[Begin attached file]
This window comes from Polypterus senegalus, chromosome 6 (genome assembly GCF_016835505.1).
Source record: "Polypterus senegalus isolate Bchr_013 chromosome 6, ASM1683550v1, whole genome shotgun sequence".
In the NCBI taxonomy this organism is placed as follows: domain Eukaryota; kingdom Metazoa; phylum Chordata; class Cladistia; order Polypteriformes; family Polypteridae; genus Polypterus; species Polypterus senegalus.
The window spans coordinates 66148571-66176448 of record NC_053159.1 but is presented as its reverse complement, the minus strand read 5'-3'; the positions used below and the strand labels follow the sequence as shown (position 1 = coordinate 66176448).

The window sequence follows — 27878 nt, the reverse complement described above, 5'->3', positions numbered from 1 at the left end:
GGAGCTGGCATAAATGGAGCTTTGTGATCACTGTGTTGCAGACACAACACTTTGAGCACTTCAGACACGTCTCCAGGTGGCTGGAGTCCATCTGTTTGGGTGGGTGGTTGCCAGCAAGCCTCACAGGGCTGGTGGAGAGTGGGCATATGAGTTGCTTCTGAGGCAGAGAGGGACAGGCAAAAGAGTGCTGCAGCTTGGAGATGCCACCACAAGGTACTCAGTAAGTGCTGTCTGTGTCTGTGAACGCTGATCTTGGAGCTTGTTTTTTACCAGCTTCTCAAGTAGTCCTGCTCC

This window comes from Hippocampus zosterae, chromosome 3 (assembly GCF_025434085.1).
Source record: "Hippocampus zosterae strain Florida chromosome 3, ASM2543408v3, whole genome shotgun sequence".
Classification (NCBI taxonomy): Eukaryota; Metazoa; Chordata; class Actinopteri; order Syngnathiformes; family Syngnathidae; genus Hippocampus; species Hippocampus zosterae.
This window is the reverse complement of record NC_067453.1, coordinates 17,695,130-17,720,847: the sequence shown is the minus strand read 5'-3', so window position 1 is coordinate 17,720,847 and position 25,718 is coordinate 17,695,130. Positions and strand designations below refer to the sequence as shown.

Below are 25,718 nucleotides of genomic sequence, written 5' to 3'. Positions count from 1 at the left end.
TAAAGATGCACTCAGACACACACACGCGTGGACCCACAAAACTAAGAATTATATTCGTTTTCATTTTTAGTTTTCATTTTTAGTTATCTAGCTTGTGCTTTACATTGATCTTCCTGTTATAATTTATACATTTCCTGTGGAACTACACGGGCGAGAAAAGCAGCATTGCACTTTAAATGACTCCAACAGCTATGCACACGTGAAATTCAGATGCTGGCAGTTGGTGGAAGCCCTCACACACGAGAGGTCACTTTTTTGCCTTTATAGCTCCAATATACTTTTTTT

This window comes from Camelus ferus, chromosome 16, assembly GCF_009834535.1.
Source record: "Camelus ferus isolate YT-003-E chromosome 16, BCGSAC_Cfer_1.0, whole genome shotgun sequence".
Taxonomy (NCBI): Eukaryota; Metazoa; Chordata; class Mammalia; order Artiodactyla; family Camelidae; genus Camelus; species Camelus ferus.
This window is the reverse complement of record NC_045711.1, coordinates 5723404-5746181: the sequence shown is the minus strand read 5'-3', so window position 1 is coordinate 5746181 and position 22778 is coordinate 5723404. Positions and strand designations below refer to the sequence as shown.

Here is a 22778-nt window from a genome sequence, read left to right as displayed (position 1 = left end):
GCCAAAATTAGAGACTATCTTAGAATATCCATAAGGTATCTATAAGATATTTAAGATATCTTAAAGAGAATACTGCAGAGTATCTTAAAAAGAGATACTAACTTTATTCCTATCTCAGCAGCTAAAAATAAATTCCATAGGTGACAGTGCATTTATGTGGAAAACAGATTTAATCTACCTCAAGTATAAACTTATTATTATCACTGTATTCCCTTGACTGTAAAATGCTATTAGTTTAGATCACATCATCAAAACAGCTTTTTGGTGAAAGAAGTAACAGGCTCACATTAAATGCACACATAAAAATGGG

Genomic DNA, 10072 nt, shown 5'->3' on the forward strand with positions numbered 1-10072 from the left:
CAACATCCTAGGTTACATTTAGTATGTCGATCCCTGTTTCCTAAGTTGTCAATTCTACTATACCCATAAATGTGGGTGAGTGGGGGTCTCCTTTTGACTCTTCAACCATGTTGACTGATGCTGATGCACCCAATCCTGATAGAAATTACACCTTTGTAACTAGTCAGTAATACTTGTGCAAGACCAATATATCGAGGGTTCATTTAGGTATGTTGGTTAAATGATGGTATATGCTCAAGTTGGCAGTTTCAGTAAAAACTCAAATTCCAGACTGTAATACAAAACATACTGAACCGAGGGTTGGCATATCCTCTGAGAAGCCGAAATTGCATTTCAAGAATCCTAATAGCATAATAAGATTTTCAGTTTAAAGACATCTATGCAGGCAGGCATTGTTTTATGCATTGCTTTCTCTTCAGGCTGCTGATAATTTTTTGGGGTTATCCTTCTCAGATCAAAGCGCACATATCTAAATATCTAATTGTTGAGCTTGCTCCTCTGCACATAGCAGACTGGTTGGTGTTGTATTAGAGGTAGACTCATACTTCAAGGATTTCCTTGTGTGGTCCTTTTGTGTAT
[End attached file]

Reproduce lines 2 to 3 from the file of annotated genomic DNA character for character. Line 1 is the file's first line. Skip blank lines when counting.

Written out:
Source record: "Polypterus senegalus isolate Bchr_013 chromosome 6, ASM1683550v1, whole genome shotgun sequence".
In the NCBI taxonomy this organism is placed as follows: domain Eukaryota; kingdom Metazoa; phylum Chordata; class Cladistia; order Polypteriformes; family Polypteridae; genus Polypterus; species Polypterus senegalus.